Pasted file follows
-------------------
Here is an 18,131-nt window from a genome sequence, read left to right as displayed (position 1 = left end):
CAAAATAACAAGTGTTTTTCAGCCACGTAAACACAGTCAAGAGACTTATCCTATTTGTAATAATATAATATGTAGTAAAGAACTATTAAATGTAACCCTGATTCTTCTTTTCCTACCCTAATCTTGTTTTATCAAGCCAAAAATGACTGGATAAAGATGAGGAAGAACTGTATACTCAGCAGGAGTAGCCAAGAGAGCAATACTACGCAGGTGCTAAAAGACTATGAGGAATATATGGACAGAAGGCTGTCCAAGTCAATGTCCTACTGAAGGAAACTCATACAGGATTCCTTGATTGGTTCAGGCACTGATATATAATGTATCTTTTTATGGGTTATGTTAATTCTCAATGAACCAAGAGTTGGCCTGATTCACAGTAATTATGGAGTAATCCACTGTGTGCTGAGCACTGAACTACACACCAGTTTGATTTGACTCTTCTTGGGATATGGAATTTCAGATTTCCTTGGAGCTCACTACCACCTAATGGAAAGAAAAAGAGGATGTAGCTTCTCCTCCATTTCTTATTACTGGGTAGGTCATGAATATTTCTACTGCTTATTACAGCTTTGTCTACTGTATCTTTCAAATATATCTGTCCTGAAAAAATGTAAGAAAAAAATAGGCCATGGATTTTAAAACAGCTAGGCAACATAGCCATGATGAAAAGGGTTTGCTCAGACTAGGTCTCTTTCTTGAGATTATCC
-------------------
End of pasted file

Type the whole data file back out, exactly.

Here is an 18,131-nt window from a genome sequence, read left to right as displayed (position 1 = left end):
CAAAATAACAAGTGTTTTTCAGCCACGTAAACACAGTCAAGAGACTTATCCTATTTGTAATAATATAATATGTAGTAAAGAACTATTAAATGTAACCCTGATTCTTCTTTTCCTACCCTAATCTTGTTTTATCAAGCCAAAAATGACTGGATAAAGATGAGGAAGAACTGTATACTCAGCAGGAGTAGCCAAGAGAGCAATACTACGCAGGTGCTAAAAGACTATGAGGAATATATGGACAGAAGGCTGTCCAAGTCAATGTCCTACTGAAGGAAACTCATACAGGATTCCTTGATTGGTTCAGGCACTGATATATAATGTATCTTTTTATGGGTTATGTTAATTCTCAATGAACCAAGAGTTGGCCTGATTCACAGTAATTATGGAGTAATCCACTGTGTGCTGAGCACTGAACTACACACCAGTTTGATTTGACTCTTCTTGGGATATGGAATTTCAGATTTCCTTGGAGCTCACTACCACCTAATGGAAAGAAAAAGAGGATGTAGCTTCTCCTCCATTTCTTATTACTGGGTAGGTCATGAATATTTCTACTGCTTATTACAGCTTTGTCTACTGTATCTTTCAAATATATCTGTCCTGAAAAAATGTAAGAAAAAAATAGGCCATGGATTTTAAAACAGCTAGGCAACATAGCCATGATGAAAAGGGTTTGCTCAGACTAGGTCTCTTTCTTGAGATTATCC